How do we balance the act of interpretation with the ambiguities of pre- or proto-historic archaeological material?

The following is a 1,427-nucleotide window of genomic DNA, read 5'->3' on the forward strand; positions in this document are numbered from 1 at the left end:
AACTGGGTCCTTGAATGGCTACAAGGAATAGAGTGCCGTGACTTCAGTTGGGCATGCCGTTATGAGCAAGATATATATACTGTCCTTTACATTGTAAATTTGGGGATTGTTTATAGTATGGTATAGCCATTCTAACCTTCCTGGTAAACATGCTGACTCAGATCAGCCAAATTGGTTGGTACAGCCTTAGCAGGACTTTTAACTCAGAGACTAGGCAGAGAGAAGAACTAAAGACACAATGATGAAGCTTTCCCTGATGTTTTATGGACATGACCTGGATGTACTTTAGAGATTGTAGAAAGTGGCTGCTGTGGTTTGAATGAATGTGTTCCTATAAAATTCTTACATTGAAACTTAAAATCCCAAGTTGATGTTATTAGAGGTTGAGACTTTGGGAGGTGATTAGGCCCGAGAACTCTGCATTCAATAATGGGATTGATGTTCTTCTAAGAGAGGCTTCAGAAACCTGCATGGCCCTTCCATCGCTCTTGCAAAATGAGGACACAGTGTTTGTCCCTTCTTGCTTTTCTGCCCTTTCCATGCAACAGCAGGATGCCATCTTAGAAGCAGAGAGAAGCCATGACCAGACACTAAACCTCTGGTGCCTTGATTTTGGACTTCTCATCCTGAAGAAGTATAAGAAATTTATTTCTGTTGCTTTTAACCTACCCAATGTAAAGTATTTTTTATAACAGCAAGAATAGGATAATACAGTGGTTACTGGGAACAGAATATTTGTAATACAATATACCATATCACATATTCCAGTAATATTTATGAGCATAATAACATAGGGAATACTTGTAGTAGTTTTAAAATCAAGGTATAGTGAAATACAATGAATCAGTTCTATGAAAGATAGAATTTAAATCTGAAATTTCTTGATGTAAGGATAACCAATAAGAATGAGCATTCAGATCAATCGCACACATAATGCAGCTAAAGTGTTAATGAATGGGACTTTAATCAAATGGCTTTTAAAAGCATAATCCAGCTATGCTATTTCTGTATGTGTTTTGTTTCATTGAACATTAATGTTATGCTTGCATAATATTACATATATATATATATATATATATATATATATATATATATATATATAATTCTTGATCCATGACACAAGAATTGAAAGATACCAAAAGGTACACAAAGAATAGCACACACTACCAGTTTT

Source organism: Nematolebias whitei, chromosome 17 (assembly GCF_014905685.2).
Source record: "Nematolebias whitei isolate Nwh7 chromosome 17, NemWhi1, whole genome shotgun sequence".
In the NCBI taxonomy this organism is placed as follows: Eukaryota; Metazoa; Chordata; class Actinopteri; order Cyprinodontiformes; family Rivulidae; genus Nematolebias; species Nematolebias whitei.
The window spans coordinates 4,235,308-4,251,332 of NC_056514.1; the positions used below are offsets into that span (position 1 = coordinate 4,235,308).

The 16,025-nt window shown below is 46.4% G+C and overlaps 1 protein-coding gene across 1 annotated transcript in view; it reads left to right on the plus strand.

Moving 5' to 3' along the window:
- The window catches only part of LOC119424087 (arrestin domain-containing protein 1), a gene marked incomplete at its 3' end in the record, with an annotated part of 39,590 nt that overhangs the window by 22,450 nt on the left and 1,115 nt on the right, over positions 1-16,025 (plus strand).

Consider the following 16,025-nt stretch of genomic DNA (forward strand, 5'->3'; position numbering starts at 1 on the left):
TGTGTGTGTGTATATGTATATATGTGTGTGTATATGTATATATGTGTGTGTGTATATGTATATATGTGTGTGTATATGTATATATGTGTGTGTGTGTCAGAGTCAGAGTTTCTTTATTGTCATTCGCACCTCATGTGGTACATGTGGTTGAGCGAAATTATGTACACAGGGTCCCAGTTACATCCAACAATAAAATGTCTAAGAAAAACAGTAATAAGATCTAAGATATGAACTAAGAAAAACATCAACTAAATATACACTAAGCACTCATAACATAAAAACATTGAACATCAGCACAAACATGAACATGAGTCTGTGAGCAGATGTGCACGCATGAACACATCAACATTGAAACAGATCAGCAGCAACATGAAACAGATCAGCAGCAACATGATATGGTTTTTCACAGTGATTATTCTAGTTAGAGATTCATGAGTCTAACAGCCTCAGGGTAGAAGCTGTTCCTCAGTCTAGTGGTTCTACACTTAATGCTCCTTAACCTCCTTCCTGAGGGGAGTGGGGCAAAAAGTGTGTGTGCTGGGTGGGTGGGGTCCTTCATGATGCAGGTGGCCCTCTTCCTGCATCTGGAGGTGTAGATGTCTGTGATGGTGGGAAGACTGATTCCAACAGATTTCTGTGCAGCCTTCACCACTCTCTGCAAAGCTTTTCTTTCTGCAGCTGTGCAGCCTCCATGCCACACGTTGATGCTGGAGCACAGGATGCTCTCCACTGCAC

In my upcoming Ph.D. project, I will examine what iconographic depictions of the body from the entire first millennium CE in parts of what is now Norway can tell us about how personhood was regulated through the body, and how changes in such depictions can also inform us about changes in conceptions of personhood. Contemporary written sources are few and far between during this time, and the material therefore represents the primary insight into the period. The interpretation of personhood, being such an abstract social machine, therefore is complicated by a dependence on present-day theorisation. This lays bare the palimpsest of past and present that archaeological knowledge production necessarily involves. I express a mistrust in this process, of binding material with descriptive text, stemming from the transformation involved in this process. That is, in the familiarisation of an alien object. This unease does not mean that I want to abolish description, but rather that my aim is to devise a framework which disrupts the conformity of stable concepts such as that of the “person”, making the ever-transient act of archaeological interpretation an explicit facet of my framework.